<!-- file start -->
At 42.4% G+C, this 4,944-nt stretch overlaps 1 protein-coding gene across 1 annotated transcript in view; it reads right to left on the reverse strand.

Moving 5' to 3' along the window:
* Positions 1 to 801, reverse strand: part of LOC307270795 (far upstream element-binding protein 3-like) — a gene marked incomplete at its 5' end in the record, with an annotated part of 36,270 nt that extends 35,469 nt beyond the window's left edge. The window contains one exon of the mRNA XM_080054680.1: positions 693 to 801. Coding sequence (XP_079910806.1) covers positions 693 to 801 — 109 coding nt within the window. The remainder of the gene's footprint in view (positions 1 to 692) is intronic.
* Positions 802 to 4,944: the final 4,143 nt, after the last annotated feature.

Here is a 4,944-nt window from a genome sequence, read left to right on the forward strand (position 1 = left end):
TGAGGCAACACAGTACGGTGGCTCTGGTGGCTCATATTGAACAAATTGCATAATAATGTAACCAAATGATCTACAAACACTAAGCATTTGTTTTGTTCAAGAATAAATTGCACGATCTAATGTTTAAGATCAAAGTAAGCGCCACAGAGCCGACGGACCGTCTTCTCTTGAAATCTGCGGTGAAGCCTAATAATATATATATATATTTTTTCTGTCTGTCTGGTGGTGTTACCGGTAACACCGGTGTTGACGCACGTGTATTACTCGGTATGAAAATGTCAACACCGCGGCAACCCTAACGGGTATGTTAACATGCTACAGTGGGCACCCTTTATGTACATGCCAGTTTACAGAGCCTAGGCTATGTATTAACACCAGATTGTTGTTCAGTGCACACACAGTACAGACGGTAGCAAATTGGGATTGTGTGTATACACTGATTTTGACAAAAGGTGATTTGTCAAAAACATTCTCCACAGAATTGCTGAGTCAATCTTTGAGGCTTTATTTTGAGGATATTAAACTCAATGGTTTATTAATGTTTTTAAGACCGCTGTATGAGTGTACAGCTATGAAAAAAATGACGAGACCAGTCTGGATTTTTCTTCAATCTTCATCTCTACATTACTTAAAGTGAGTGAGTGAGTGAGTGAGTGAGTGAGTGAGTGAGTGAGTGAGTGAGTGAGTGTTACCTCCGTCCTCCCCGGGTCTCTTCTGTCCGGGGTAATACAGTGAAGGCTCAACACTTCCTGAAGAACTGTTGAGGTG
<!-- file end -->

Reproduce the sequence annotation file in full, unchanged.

At 42.4% G+C, this 4,944-nt stretch overlaps 1 protein-coding gene across 1 annotated transcript in view; it reads right to left on the reverse strand.

Moving 5' to 3' along the window:
* Positions 1 to 801, reverse strand: part of LOC307270795 (far upstream element-binding protein 3-like) — a gene marked incomplete at its 5' end in the record, with an annotated part of 36,270 nt that extends 35,469 nt beyond the window's left edge. The window contains one exon of the mRNA XM_080054680.1: positions 693 to 801. Coding sequence (XP_079910806.1) covers positions 693 to 801 — 109 coding nt within the window. The remainder of the gene's footprint in view (positions 1 to 692) is intronic.
* Positions 802 to 4,944: the final 4,143 nt, after the last annotated feature.

Here is a 4,944-nt window from a genome sequence, read left to right on the forward strand (position 1 = left end):
TGAGGCAACACAGTACGGTGGCTCTGGTGGCTCATATTGAACAAATTGCATAATAATGTAACCAAATGATCTACAAACACTAAGCATTTGTTTTGTTCAAGAATAAATTGCACGATCTAATGTTTAAGATCAAAGTAAGCGCCACAGAGCCGACGGACCGTCTTCTCTTGAAATCTGCGGTGAAGCCTAATAATATATATATATATTTTTTCTGTCTGTCTGGTGGTGTTACCGGTAACACCGGTGTTGACGCACGTGTATTACTCGGTATGAAAATGTCAACACCGCGGCAACCCTAACGGGTATGTTAACATGCTACAGTGGGCACCCTTTATGTACATGCCAGTTTACAGAGCCTAGGCTATGTATTAACACCAGATTGTTGTTCAGTGCACACACAGTACAGACGGTAGCAAATTGGGATTGTGTGTATACACTGATTTTGACAAAAGGTGATTTGTCAAAAACATTCTCCACAGAATTGCTGAGTCAATCTTTGAGGCTTTATTTTGAGGATATTAAACTCAATGGTTTATTAATGTTTTTAAGACCGCTGTATGAGTGTACAGCTATGAAAAAAATGACGAGACCAGTCTGGATTTTTCTTCAATCTTCATCTCTACATTACTTAAAGTGAGTGAGTGAGTGAGTGAGTGAGTGAGTGAGTGAGTGAGTGAGTGAGTGAGTGTTACCTCCGTCCTCCCCGGGTCTCTTCTGTCCGGGGTAATACAGTGAAGGCTCAACACTTCCTGAAGAACTGTTGAGGTG